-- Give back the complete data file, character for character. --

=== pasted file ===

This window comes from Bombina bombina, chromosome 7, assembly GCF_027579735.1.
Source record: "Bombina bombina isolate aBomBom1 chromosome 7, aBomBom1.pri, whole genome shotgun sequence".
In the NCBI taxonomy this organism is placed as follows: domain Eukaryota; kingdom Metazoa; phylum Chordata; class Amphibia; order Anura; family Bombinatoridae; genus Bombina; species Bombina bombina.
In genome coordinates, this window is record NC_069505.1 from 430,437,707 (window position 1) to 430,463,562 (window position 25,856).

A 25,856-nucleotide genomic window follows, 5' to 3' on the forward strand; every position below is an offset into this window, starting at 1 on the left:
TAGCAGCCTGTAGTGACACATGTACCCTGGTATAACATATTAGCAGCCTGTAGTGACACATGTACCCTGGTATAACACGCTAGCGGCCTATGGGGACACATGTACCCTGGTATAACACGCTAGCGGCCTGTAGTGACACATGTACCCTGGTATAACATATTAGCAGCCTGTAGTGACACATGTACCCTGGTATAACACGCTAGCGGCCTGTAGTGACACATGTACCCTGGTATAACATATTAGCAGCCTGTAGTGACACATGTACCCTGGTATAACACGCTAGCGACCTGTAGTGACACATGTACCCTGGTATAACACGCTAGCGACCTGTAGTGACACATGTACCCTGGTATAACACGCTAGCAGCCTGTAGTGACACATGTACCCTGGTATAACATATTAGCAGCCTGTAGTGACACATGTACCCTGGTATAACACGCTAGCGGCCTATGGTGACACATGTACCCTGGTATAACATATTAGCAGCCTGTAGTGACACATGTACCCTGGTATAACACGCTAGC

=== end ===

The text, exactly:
This window comes from Bombina bombina, chromosome 7, assembly GCF_027579735.1.
Source record: "Bombina bombina isolate aBomBom1 chromosome 7, aBomBom1.pri, whole genome shotgun sequence".
In the NCBI taxonomy this organism is placed as follows: domain Eukaryota; kingdom Metazoa; phylum Chordata; class Amphibia; order Anura; family Bombinatoridae; genus Bombina; species Bombina bombina.
In genome coordinates, this window is record NC_069505.1 from 430,437,707 (window position 1) to 430,463,562 (window position 25,856).

A 25,856-nucleotide genomic window follows, 5' to 3' on the forward strand; every position below is an offset into this window, starting at 1 on the left:
TAGCAGCCTGTAGTGACACATGTACCCTGGTATAACATATTAGCAGCCTGTAGTGACACATGTACCCTGGTATAACACGCTAGCGGCCTATGGGGACACATGTACCCTGGTATAACACGCTAGCGGCCTGTAGTGACACATGTACCCTGGTATAACATATTAGCAGCCTGTAGTGACACATGTACCCTGGTATAACACGCTAGCGGCCTGTAGTGACACATGTACCCTGGTATAACATATTAGCAGCCTGTAGTGACACATGTACCCTGGTATAACACGCTAGCGACCTGTAGTGACACATGTACCCTGGTATAACACGCTAGCGACCTGTAGTGACACATGTACCCTGGTATAACACGCTAGCAGCCTGTAGTGACACATGTACCCTGGTATAACATATTAGCAGCCTGTAGTGACACATGTACCCTGGTATAACACGCTAGCGGCCTATGGTGACACATGTACCCTGGTATAACATATTAGCAGCCTGTAGTGACACATGTACCCTGGTATAACACGCTAGC